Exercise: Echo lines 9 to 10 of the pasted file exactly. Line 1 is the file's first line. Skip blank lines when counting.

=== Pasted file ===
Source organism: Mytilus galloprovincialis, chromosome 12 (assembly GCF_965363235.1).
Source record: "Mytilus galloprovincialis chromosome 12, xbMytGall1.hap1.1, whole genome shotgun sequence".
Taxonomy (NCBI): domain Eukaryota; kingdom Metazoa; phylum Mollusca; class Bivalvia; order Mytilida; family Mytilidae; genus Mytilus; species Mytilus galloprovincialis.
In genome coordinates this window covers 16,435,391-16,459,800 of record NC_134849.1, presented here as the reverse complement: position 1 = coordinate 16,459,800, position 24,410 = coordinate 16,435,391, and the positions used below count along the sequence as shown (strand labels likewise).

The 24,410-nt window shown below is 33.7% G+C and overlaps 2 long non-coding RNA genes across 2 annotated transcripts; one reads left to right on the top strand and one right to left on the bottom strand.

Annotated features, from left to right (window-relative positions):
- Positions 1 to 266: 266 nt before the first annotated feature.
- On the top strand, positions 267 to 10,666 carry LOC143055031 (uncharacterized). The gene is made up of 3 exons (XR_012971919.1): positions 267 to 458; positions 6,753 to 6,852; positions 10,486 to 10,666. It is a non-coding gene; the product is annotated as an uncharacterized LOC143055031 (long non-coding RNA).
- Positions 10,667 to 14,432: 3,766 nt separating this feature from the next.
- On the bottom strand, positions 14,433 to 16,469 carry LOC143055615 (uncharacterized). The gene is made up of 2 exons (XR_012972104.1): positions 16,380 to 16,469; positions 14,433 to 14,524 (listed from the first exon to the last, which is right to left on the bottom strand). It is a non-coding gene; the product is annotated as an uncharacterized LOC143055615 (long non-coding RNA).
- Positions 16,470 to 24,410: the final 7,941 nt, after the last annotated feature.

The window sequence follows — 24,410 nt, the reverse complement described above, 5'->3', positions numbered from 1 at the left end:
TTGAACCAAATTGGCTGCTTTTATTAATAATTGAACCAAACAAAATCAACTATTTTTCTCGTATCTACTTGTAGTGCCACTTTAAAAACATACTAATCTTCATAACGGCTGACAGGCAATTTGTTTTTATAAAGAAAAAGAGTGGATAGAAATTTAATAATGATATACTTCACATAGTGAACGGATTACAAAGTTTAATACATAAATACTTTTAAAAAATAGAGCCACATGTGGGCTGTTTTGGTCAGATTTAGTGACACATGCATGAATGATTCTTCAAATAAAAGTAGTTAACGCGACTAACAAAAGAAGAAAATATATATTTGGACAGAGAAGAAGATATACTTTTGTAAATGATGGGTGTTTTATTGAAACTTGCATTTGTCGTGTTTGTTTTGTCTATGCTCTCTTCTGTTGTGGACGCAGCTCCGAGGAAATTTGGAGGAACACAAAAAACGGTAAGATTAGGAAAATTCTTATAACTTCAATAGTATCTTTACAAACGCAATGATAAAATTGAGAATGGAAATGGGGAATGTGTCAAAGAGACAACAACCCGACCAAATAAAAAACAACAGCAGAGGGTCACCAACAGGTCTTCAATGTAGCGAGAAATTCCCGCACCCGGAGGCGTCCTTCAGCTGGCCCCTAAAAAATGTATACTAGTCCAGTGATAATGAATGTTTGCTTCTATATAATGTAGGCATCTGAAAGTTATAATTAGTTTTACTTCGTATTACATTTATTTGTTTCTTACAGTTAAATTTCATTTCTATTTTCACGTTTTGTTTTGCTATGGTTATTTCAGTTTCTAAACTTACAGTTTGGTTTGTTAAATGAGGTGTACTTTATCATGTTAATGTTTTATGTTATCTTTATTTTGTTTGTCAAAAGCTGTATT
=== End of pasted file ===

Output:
- Positions 10,667 to 14,432: 3,766 nt separating this feature from the next.
- On the bottom strand, positions 14,433 to 16,469 carry LOC143055615 (uncharacterized). The gene is made up of 2 exons (XR_012972104.1): positions 16,380 to 16,469; positions 14,433 to 14,524 (listed from the first exon to the last, which is right to left on the bottom strand). It is a non-coding gene; the product is annotated as an uncharacterized LOC143055615 (long non-coding RNA).